Feb 092017
 

Yes, I know I read judicial decisions for a living, and as someone practiced in it my notion of whether reading one is “easy” may be different than someone who has never read one. But the Ninth Circuit’s decision on the immigration Executive Order is remarkably well-written and walks clearly through each and every issue before it. In fact it is so well-written that everyone, lawyers and non-lawyers alike, should be able to read it and understand what they are reading. And it’s of such importance that everyone should try to, so that when people debate and discuss it in the coming days everyone will be able to have an informed opinion about it.

What therefore follows is a guide to reading this decision, a roadmap that explains what you are reading to help make its pages seem less intimidating. Go on and give it a shot. The decision is a little long, but there’s not too much legal gobbledygook, and what there is I try to translate below.

First, here are some general things about the decision that you can go ahead and ignore. This list begins with all of the first page, which functions as a title page for the decision, listing the case number, date of the argument, date of the decision, the names of who’s doing the suing (the “plaintiffs,” in this case led by the State of Washington), who’s doing the defending (in this case the Trump administration, or “the Government”), which lawyers did the arguing, and who the judges are who did the deciding). The top of the second page then lists the names of all the lawyers involved.

Next, let’s talk about citations. If you ever read Wikipedia you know what a citation is: it’s a source that a writer can point to that contains the same information or idea, which helps provide support for that idea. Courts use citations all the time because it helps make their legal conclusions stronger if they can point to another court having come to the same one before. So the citations that are included in this decision are important, but not so important that you need to stress about them and the weird way they are written. For instance, if you read something like…

The quick brown fox jumped over the lazy dog. Fox v. Dog, 123 U.S. 456 (2016). We have found that foxes have the right to jump over dogs when they are lazy. Lazy Hounds, Inc. v. Fast Foxes, LLP, 789 F.3d 012 (9th Cir. 2016). Indeed we have held that they have this right regardless of how quick they are. Id. Congress has also expressly granted quick foxes the right to jump over lazy dogs. See 99 U.S.C. § 990(a)(1) (codifying this right).

…you can ignore all those weird sentences with all the numbers and just read “The quick brown fox jumped over the lazy dog. We have found that foxes have the right to jump over dogs when they are lazy. Indeed we have held that they have this right regardless of how quick they are. Congress has also expressly granted quick foxes the right to jump over lazy dogs.” But if you do want to look at the citations, one thing worth noting is whether they include a “U.S.” part in between the numbers, because that means it’s a Supreme Court decision.  (The year it was issued is the number that appears in parentheses.)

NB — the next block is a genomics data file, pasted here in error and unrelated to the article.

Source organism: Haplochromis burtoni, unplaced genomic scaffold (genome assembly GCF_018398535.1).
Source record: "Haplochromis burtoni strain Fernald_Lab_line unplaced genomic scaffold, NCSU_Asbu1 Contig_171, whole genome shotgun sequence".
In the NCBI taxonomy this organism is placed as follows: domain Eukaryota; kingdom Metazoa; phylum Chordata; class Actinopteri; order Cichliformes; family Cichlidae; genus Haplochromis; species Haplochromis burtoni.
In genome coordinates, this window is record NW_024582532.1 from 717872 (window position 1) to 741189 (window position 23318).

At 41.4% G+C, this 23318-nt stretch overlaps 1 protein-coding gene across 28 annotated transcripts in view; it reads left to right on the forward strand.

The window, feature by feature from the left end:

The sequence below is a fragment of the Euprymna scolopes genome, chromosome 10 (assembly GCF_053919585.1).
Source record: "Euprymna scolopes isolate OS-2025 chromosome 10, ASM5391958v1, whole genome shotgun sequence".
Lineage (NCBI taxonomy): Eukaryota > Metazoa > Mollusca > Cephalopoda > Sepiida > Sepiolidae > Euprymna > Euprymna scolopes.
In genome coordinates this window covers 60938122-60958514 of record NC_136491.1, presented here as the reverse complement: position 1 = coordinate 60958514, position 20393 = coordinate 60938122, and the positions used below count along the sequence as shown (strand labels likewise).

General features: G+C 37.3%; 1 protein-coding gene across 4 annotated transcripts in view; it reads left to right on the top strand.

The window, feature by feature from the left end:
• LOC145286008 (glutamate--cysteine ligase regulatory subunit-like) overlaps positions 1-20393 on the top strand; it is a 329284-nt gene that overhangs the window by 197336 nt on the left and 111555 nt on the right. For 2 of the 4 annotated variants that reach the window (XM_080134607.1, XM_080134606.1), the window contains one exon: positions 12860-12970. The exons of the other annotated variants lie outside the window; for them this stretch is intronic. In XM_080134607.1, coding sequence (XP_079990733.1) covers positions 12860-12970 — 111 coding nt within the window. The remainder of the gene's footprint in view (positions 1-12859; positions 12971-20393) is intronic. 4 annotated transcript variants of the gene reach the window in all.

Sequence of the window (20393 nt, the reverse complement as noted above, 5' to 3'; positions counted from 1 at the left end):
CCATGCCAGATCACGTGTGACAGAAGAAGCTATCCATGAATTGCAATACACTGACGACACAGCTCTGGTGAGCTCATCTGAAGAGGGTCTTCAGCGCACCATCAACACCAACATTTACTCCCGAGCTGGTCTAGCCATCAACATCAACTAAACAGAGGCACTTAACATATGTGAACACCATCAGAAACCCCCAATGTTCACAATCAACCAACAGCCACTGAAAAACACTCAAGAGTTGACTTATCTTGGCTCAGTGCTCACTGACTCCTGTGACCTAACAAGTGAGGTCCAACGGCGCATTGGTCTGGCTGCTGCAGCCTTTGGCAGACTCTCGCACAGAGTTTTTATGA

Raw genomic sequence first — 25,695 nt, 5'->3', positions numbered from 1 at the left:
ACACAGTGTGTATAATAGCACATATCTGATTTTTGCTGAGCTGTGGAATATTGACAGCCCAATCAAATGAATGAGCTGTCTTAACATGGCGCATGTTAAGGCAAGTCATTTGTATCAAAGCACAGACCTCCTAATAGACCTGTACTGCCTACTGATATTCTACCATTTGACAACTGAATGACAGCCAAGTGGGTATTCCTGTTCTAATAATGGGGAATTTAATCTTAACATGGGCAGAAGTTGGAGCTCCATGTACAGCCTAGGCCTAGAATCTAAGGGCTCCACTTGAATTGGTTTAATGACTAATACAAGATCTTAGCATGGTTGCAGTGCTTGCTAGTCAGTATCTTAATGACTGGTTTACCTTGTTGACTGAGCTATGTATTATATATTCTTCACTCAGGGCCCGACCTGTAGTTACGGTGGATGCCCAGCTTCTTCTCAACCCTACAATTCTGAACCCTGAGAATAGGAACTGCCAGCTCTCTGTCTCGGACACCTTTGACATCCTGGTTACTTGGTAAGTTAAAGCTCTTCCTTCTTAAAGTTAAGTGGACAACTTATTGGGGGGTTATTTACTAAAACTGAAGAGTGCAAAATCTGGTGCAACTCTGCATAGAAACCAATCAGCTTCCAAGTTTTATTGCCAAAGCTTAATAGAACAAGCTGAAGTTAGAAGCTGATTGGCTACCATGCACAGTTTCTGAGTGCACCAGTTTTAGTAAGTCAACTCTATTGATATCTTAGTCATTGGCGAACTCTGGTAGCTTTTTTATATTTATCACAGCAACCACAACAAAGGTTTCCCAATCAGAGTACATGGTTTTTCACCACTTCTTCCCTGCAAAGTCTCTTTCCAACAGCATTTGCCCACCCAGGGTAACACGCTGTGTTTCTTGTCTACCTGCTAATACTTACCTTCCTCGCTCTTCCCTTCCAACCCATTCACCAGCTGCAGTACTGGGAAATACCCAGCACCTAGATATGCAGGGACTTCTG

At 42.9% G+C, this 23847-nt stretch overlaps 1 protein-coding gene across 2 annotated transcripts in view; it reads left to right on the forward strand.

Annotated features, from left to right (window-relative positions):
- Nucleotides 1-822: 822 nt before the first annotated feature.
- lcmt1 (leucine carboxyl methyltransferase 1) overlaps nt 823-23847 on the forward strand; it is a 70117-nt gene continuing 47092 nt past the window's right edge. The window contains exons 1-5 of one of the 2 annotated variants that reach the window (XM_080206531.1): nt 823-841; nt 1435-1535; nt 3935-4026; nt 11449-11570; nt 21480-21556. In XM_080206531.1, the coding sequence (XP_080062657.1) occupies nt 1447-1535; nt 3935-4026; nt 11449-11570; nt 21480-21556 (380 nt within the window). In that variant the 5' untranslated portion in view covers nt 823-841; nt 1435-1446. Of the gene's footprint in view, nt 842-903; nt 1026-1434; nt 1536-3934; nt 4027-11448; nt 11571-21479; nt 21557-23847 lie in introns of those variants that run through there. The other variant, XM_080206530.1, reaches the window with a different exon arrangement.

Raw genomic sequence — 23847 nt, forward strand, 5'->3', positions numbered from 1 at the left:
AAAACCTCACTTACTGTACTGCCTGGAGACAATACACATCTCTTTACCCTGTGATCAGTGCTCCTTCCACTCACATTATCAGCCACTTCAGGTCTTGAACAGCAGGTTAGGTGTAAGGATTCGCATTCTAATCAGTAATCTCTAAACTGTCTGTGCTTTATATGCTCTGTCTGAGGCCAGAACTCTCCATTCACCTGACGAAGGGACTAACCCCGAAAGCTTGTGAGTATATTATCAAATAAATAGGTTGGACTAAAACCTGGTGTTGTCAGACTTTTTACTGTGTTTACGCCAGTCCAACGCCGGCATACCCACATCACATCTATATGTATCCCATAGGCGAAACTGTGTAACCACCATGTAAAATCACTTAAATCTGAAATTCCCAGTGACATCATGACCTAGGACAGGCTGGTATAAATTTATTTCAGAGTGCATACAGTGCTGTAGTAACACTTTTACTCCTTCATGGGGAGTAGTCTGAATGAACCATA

Finally, on the list of things that are ok to ignore, there are also footnotes. Footnotes can include really interesting things. In fact, some people think that they can often contain some of the most interesting parts of a whole decision! But reading them can interrupt the flow of the decision, and if this is the first judicial decision you’ve ever read, then it’s fine to ignore them for now.

OK, now that we’ve gotten the basics down, let’s get to the text of the decision itself. It’s long, but it’s very systematic and organized. What follows here are summaries of its various sections, but it is still worth reading the actual decision because it helps explain the judges’ thinking in greater detail, which will be relevant for this and other cases later.

The first couple of paragraphs indicate that all three of the judges wrote the opinion together (that’s what “per curiam” means) and provide an introduction for the rest of the decision that follows. Then we get into the background. These paragraphs explain how we got here: who did what, what court decided what, and what this court now needs to decide. In this case, the President had signed an Executive Order that did several things described in the full paragraph on Page 4. The next paragraph describes the impact of those things. Then the following paragraphs describe what happened next: The State of Washington brought a lawsuit, and as part of the lawsuit the state asked for a temporary restraining order (aka a “TRO”) to block the Executive Order. The district court held a hearing, and then after the hearing granted the TRO, which blocked the entire Executive Order. Functionally this blocking meant that all of our immigration laws went back to how they were before Trump became President. The Government filed this appeal to undo that TRO, so that instead of things going back to how things were before Trump became President they would go back to how they were the weekend that the Executive Order was in place. And that’s what this court had to decide: whether to keep the TRO in place (to keep things as they were before Trump) or to overturn the TRO (so that the Executive Order could go back into effect). But it’s important to note: whichever way the Court had decided, neither option would have finally resolved the question of whether the Executive Order was ok; this decision only ever was about deciding what the situation would be like while the rest of the lawsuit about it continued.